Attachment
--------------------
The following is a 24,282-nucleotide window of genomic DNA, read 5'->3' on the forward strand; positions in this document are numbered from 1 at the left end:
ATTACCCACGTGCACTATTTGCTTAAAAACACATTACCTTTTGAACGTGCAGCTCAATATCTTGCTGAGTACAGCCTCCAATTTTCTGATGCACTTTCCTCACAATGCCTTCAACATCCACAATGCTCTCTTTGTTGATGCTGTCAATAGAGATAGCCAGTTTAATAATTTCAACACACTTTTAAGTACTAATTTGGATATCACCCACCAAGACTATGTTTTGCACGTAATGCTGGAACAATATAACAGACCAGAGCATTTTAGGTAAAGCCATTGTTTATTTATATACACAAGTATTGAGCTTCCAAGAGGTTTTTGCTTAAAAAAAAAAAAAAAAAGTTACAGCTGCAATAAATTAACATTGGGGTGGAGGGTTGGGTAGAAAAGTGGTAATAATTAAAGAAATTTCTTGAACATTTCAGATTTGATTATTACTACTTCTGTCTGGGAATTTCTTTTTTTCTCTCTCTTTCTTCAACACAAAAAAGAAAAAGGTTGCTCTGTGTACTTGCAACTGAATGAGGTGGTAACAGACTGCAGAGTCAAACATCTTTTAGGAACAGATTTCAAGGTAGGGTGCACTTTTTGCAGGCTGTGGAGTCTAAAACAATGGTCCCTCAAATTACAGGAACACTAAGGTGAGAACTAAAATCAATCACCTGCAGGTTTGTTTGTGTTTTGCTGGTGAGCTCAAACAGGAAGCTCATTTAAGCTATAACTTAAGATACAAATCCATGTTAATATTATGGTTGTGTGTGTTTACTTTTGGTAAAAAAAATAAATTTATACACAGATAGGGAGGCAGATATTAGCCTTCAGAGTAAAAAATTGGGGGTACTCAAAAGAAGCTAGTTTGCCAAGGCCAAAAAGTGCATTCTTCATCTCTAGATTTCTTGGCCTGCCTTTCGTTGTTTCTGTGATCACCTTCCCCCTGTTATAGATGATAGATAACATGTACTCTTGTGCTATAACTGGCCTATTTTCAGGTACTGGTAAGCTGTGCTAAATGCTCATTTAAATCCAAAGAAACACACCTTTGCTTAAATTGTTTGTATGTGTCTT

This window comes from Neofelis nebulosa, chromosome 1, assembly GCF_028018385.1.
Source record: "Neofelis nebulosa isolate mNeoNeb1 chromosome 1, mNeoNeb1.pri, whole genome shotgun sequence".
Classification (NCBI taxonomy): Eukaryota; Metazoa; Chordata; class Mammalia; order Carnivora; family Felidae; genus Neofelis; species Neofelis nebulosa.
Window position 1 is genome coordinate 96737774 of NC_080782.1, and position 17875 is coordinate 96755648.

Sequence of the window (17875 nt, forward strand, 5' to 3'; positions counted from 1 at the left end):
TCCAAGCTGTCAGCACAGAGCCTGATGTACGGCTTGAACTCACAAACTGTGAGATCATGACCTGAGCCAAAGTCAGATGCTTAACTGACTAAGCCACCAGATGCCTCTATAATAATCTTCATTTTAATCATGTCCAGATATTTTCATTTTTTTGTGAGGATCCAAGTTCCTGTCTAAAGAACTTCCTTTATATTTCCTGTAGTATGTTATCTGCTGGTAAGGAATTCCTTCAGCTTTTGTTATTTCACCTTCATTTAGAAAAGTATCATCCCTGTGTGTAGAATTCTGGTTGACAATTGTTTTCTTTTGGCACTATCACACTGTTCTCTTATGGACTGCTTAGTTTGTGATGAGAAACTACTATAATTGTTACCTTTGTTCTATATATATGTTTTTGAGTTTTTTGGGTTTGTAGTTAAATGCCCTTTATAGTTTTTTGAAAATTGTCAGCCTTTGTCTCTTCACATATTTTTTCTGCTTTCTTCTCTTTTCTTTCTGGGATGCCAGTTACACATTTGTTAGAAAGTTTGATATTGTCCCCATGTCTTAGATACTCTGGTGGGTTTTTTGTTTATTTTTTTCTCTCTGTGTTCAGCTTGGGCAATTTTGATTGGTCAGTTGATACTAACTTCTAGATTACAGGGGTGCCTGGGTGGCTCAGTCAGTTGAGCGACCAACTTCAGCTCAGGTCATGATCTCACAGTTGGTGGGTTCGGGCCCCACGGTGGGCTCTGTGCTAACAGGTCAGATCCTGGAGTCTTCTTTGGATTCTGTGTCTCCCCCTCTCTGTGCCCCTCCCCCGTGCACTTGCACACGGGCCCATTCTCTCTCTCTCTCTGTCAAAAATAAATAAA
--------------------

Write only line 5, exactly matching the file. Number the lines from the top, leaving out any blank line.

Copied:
Classification (NCBI taxonomy): Eukaryota; Metazoa; Chordata; class Mammalia; order Carnivora; family Felidae; genus Neofelis; species Neofelis nebulosa.